As an international student in Canada or the USA, one of the most difficult challenges you’ll face are English language barriers. Even if you are fluent in English, there are many factors that make conversing with native speakers difficult. Fortunately, there are ways you can make things much easier on yourself!
We recently spoke with Caleb House, a former international student who has lived abroad for most of his adult life. Originally from Northern California, Caleb has lived, worked, and studied in 10 different countries. He currently resides in Prague, Czech Republic and is an expert on living abroad.
While Caleb didn’t struggle with English, he has faced a number of challenges living as a foreigner in other countries. Caleb was generous enough to share some tips on how international students can overcome English language barriers. You can also watch our entire interview with Caleb in the video below!
*Quotes in this story have been edited and condensed for clarity.*
1. Accept that you will fail… a lot
Learning a new language is a long and difficult process, so there’s no point in being hard on yourself when you make mistakes. As Caleb points out, even students who are fluent in English will hit cultural barriers they may not expect.
“The native speaker form of the language is something completely different from what’s usually taught in schools or even what you see in the movies,” Caleb explains. “Native speaker leave out everything they don’t need. You’ll hear people say ‘Goin’ to the store.’ Who’s going in the store (laughs)? This happens in every single language – what you hear on the street is completely different than what you’ve learned.”
Rather than become frustrated by these sorts of barriers, accept that this is all part of the experience of living in a different country. “It’s hard for everyone,” says Caleb. “It’s not just you. You didn’t fail English, this is completely normal.”
2. Join a club
One of the best things students can do when they’re first attending university or college is to join a club that interests them. It could be anything – sports, board games, movies.
“Most Canadian universities have tons of student clubs and they love to have new members,” explains Caleb. Your English language “will matter less” in this situation because there’s not as much pressure to speak fluently. “You quickly [make] friends over your common interest and are not limited by your language … So that’s a really good way to start.
Make sure to research which clubs are being run at your own university and college. You’re bound to find something that interests you!
3. Have an icebreaker phrase for difficult situations
An invaluable tip shared by Caleb is to have a phrase ready if you are not confident in your English language skills.
As a native English speaker, Caleb makes a point to learn the phrase “Do you speak English?” in the language of the country he’s in. This way, the person he’s speaking to knows he’s a foreigner and he’s then free to “do whatever’s necessary to communicate.” This can be applied to any language – just insert your native language in place of English into the phrase above.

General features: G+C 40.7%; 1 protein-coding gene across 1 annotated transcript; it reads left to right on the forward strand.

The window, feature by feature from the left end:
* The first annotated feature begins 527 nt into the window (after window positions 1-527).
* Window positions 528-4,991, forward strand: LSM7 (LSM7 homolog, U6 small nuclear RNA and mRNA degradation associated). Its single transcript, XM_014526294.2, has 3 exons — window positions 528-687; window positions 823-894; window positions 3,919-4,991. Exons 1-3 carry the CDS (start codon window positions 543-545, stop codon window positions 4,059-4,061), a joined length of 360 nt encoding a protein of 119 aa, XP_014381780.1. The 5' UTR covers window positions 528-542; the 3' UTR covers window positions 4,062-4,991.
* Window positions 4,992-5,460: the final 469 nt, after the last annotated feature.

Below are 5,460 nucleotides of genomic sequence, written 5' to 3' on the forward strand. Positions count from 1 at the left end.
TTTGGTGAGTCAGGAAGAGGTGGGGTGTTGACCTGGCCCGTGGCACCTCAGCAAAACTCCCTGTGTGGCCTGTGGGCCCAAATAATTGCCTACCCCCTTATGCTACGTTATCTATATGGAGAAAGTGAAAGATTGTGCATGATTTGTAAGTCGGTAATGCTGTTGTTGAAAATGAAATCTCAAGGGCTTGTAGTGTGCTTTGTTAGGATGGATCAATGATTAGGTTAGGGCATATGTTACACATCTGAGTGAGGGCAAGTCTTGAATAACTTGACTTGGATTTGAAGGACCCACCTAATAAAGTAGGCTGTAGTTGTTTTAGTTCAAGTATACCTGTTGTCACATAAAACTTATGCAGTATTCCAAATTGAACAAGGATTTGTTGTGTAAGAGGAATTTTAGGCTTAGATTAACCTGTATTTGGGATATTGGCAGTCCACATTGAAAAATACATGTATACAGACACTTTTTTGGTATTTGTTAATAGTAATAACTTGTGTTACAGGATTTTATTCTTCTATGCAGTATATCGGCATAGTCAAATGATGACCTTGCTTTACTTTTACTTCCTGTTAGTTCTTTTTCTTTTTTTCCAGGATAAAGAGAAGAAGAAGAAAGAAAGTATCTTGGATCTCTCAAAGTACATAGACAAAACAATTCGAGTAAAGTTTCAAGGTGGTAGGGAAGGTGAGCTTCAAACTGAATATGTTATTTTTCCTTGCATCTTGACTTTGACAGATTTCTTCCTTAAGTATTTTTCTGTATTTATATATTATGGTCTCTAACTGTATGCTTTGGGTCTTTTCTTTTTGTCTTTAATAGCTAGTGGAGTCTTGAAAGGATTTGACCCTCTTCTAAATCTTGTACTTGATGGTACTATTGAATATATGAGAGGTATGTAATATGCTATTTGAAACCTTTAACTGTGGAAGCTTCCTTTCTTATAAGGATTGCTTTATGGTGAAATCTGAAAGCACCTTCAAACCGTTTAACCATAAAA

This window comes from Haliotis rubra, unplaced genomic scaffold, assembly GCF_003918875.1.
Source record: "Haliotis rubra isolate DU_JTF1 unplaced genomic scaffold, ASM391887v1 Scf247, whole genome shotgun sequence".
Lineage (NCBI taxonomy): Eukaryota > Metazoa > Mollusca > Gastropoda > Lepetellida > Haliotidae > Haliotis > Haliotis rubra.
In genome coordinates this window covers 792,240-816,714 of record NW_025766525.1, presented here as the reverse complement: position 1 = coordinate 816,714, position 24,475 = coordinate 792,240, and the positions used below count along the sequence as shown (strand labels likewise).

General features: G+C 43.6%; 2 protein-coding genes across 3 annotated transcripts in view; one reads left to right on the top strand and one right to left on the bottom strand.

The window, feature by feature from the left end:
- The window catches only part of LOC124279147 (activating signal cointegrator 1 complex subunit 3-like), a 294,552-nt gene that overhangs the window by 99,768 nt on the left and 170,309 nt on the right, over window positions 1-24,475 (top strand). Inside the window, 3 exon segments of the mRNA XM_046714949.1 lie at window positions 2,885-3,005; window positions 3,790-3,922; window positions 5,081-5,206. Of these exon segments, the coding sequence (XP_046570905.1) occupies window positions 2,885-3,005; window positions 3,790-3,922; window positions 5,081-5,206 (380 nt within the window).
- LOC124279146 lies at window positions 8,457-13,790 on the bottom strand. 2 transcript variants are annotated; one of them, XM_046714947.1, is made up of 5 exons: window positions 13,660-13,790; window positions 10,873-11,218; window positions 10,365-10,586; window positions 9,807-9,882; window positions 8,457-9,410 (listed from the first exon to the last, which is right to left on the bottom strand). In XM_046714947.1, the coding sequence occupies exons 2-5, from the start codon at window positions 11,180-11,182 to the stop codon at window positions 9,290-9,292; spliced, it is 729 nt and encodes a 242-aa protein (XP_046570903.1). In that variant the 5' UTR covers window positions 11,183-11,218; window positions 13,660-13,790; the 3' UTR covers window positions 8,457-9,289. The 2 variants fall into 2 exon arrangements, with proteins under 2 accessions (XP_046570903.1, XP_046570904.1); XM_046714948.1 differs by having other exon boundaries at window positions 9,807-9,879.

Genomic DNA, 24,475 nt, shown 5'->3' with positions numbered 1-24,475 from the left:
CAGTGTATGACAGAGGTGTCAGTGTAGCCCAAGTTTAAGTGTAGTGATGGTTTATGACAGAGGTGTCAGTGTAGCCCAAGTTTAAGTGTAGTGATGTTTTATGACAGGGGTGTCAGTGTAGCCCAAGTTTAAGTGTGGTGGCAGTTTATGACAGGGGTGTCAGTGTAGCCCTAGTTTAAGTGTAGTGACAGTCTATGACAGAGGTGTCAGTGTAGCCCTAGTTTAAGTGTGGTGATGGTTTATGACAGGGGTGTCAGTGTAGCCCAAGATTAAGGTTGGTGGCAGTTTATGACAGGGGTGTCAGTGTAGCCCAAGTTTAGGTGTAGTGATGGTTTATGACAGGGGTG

4. Ask people to slow down
One of the main problems with speaking to native English speakers is their speed can be hard to keep up with. This can be very frustrating if you’re trying to improve your speaking skills. If you find yourself struggling to keep up with someone’s speech, Caleb suggests telling them “I’m sorry, English isn’t my first language. Could you slow down a bit?”
This way, you’ll let them know you’re not a native English speaker and you’ll improve your chances of understanding each other. “Don’t pretend to be fluent if you’re not,” warns Caleb. “It doesn’t help anyone. Just try to be very honest about what you can and can’t do.”
5. Use every tool you can
If you’ve spent years learning a language, you may be reluctant to use translation tools. After all, you put in a lot of work to get where you are. Using anything other than your own brain is just cheating, right?
However, Caleb argues that at the end of the day, the most important thing is to be able to communicate. “We should never hesitate to use all the tools available to us,” says Caleb. “If you’re having a conversation with someone but it’s breaking down, why not pull out your phone with the translation app and speak into it?”
In addition to translation apps such as Google Translate, Caleb also recommends using props, such as pictures of your family or home country, that you can easily show people. This is an easy thing to fit into conversation that also tells people who you are and why you’re living abroad.
A pen and paper is also great to have. You can have someone write down a word you’re having trouble understanding. Alternatively, you can write down what you’re trying to say if the person you’re talking to is having a hard time understanding you.
6. Don’t get stuck in your own language group
As a newcomer to Canada or the USA, it’s only natural to want to seek out others who speak your native language. Being homesick is quite common when living in a foreign country and surrounding yourself with people from your home country can help make your new living situation more comfortable. However, this can easily backfire and stall your progress in adjusting to your new home.
“The temptation to just hang out with people who speak your language is going to be constant and extremely strong,” explains Caleb. “But [if] you never push yourself out of your comfort zone, that’s a problem. It’s about that balance of always getting a little bit better, learning your own limits but knowing there’s a goal in sight.”
In this case, the goal is to improve not just your English language skills, but your ability to navigate the cultures and customs of a foreign country.
For more general study abroad tips, check out our blog post 5 Tips for New University and College Students.